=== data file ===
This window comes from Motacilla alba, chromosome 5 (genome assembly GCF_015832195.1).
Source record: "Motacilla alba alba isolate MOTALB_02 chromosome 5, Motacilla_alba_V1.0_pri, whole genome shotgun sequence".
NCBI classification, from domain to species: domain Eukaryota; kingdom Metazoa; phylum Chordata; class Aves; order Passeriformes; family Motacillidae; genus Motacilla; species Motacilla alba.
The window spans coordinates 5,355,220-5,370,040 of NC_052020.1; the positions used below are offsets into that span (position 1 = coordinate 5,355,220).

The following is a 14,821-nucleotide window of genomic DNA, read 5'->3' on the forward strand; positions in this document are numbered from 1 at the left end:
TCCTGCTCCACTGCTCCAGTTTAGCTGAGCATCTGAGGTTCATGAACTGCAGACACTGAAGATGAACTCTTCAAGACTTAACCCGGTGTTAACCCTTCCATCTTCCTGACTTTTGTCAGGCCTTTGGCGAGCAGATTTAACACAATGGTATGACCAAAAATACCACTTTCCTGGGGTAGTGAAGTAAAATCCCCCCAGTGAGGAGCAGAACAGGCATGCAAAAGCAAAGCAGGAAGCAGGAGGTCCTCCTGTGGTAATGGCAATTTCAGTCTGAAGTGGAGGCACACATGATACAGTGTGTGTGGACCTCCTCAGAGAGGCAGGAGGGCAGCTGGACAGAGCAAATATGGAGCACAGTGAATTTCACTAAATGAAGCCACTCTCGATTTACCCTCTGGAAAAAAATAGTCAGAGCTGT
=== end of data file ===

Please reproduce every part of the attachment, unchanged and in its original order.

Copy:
This window comes from Motacilla alba, chromosome 5 (genome assembly GCF_015832195.1).
Source record: "Motacilla alba alba isolate MOTALB_02 chromosome 5, Motacilla_alba_V1.0_pri, whole genome shotgun sequence".
NCBI classification, from domain to species: domain Eukaryota; kingdom Metazoa; phylum Chordata; class Aves; order Passeriformes; family Motacillidae; genus Motacilla; species Motacilla alba.
The window spans coordinates 5,355,220-5,370,040 of NC_052020.1; the positions used below are offsets into that span (position 1 = coordinate 5,355,220).

The following is a 14,821-nucleotide window of genomic DNA, read 5'->3' on the forward strand; positions in this document are numbered from 1 at the left end:
TCCTGCTCCACTGCTCCAGTTTAGCTGAGCATCTGAGGTTCATGAACTGCAGACACTGAAGATGAACTCTTCAAGACTTAACCCGGTGTTAACCCTTCCATCTTCCTGACTTTTGTCAGGCCTTTGGCGAGCAGATTTAACACAATGGTATGACCAAAAATACCACTTTCCTGGGGTAGTGAAGTAAAATCCCCCCAGTGAGGAGCAGAACAGGCATGCAAAAGCAAAGCAGGAAGCAGGAGGTCCTCCTGTGGTAATGGCAATTTCAGTCTGAAGTGGAGGCACACATGATACAGTGTGTGTGGACCTCCTCAGAGAGGCAGGAGGGCAGCTGGACAGAGCAAATATGGAGCACAGTGAATTTCACTAAATGAAGCCACTCTCGATTTACCCTCTGGAAAAAAATAGTCAGAGCTGT